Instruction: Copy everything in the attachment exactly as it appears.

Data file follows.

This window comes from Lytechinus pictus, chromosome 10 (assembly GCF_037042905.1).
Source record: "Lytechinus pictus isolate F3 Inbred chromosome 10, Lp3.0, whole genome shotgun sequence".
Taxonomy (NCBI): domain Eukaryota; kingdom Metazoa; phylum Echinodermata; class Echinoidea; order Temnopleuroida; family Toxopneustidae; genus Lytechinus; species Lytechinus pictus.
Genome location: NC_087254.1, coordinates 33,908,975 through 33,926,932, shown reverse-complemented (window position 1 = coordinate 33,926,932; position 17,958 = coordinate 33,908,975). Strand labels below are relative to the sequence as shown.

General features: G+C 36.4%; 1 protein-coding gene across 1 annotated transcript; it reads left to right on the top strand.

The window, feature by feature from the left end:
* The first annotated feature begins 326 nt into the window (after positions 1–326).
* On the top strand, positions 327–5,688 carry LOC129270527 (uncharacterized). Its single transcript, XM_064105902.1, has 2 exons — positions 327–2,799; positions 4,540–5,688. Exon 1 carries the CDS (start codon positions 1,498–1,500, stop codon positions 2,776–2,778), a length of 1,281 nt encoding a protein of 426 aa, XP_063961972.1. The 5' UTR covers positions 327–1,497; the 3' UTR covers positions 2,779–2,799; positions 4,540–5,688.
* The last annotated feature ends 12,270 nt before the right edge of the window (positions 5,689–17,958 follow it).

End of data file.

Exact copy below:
This window comes from Lytechinus pictus, chromosome 10 (assembly GCF_037042905.1).
Source record: "Lytechinus pictus isolate F3 Inbred chromosome 10, Lp3.0, whole genome shotgun sequence".
Taxonomy (NCBI): domain Eukaryota; kingdom Metazoa; phylum Echinodermata; class Echinoidea; order Temnopleuroida; family Toxopneustidae; genus Lytechinus; species Lytechinus pictus.
Genome location: NC_087254.1, coordinates 33,908,975 through 33,926,932, shown reverse-complemented (window position 1 = coordinate 33,926,932; position 17,958 = coordinate 33,908,975). Strand labels below are relative to the sequence as shown.

General features: G+C 36.4%; 1 protein-coding gene across 1 annotated transcript; it reads left to right on the top strand.

The window, feature by feature from the left end:
* The first annotated feature begins 326 nt into the window (after positions 1–326).
* On the top strand, positions 327–5,688 carry LOC129270527 (uncharacterized). Its single transcript, XM_064105902.1, has 2 exons — positions 327–2,799; positions 4,540–5,688. Exon 1 carries the CDS (start codon positions 1,498–1,500, stop codon positions 2,776–2,778), a length of 1,281 nt encoding a protein of 426 aa, XP_063961972.1. The 5' UTR covers positions 327–1,497; the 3' UTR covers positions 2,779–2,799; positions 4,540–5,688.
* The last annotated feature ends 12,270 nt before the right edge of the window (positions 5,689–17,958 follow it).